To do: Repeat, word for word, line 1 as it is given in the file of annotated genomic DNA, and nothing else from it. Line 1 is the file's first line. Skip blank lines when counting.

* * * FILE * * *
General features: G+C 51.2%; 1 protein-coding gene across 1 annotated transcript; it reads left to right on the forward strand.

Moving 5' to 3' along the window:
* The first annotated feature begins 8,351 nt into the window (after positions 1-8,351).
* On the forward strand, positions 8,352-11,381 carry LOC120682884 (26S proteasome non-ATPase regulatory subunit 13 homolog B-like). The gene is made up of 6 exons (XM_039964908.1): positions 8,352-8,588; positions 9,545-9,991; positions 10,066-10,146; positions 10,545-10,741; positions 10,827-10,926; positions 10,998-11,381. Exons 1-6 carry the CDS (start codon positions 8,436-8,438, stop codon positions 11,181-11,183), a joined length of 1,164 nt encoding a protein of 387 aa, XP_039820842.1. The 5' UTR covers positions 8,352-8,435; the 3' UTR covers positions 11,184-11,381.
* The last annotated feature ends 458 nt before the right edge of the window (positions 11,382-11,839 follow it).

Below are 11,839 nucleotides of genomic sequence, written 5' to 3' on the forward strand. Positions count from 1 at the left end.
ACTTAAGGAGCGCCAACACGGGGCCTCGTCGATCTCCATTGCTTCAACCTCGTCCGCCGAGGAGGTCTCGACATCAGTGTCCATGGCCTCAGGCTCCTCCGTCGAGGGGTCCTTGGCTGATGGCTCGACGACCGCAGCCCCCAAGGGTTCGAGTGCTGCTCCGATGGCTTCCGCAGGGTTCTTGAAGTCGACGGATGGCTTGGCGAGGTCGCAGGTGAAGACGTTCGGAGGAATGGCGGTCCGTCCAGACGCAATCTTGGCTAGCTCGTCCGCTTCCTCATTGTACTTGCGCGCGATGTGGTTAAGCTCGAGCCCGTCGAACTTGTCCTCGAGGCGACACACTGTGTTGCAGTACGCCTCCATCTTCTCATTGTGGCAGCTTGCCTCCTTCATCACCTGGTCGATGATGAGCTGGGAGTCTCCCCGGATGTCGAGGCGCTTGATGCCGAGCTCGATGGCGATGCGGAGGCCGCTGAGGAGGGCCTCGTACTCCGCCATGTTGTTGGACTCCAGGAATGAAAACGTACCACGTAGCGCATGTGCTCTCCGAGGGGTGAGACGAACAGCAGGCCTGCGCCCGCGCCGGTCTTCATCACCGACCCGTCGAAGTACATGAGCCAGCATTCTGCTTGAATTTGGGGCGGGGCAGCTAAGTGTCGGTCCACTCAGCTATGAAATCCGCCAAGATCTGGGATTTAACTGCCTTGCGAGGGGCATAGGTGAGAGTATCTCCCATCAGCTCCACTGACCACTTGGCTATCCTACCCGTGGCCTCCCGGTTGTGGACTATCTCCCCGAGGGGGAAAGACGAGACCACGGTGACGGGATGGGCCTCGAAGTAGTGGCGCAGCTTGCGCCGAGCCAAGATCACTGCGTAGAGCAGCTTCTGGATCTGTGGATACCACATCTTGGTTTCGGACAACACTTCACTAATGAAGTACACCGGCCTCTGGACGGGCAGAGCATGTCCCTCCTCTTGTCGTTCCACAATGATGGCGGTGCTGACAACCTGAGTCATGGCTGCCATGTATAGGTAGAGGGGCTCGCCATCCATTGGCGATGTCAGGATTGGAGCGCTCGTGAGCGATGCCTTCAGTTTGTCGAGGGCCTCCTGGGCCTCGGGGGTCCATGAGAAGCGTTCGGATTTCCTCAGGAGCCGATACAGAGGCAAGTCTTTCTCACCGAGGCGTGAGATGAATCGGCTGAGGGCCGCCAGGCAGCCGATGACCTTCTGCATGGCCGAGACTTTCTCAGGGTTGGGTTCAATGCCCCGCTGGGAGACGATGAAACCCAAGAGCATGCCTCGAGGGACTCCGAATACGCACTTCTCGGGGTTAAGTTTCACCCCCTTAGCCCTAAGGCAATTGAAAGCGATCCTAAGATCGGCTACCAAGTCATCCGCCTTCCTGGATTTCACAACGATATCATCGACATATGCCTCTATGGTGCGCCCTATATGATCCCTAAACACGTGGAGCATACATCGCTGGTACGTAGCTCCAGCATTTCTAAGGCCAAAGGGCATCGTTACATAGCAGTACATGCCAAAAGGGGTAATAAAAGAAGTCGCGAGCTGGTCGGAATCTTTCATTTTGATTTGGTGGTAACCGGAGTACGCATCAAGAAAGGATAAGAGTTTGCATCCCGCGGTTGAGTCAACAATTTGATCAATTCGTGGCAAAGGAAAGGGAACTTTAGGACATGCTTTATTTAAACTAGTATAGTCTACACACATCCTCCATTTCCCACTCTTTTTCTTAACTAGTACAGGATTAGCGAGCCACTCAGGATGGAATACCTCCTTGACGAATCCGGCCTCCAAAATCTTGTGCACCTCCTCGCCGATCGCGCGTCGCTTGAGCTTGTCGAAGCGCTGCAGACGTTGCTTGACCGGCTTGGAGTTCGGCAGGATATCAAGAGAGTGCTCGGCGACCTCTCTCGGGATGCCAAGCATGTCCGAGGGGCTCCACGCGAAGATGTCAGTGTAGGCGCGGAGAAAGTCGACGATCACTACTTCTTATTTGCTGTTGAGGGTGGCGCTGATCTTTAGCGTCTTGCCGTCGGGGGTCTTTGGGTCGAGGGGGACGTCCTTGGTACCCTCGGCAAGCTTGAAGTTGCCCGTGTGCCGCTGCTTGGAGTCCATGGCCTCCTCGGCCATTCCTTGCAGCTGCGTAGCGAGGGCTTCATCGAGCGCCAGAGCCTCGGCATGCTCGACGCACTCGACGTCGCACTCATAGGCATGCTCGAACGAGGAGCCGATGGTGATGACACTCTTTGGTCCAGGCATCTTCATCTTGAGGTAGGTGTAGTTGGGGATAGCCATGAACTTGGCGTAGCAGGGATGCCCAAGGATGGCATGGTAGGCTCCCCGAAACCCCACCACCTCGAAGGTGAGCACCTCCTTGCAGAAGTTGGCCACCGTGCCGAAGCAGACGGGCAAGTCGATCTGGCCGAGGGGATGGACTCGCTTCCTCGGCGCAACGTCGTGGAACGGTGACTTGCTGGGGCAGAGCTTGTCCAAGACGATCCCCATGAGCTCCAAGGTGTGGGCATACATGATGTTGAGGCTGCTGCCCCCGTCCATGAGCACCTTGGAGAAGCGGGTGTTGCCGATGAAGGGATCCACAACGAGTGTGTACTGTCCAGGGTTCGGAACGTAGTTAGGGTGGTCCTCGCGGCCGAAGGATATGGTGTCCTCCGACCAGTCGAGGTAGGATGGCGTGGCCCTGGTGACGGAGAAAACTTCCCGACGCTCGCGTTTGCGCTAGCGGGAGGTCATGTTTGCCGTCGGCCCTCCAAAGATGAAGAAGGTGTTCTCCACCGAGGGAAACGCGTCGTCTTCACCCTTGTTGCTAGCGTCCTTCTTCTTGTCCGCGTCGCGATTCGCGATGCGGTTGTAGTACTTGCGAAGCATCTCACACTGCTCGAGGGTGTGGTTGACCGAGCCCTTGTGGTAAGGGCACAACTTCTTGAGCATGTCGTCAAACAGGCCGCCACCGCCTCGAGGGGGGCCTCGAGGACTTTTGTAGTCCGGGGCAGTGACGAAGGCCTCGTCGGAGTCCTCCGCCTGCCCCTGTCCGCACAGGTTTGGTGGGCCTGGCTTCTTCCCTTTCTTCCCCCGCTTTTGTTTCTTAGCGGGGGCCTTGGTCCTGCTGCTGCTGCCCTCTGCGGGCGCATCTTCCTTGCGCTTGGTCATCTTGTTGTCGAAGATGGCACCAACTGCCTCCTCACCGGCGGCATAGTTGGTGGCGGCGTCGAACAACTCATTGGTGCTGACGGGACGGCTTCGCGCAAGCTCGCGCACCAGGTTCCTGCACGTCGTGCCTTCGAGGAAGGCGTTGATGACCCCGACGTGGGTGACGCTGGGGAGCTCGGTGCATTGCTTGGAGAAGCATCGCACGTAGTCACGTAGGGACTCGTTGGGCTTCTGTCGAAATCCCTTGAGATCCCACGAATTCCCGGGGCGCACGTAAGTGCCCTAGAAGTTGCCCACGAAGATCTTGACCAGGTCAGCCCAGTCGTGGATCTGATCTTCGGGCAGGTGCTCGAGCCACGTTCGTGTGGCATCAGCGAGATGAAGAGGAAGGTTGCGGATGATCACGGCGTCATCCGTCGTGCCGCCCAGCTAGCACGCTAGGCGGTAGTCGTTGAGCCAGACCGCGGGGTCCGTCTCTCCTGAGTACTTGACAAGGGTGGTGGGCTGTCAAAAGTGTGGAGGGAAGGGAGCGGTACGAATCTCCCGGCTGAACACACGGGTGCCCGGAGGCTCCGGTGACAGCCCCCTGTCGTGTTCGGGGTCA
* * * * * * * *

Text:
General features: G+C 51.2%; 1 protein-coding gene across 1 annotated transcript; it reads left to right on the forward strand.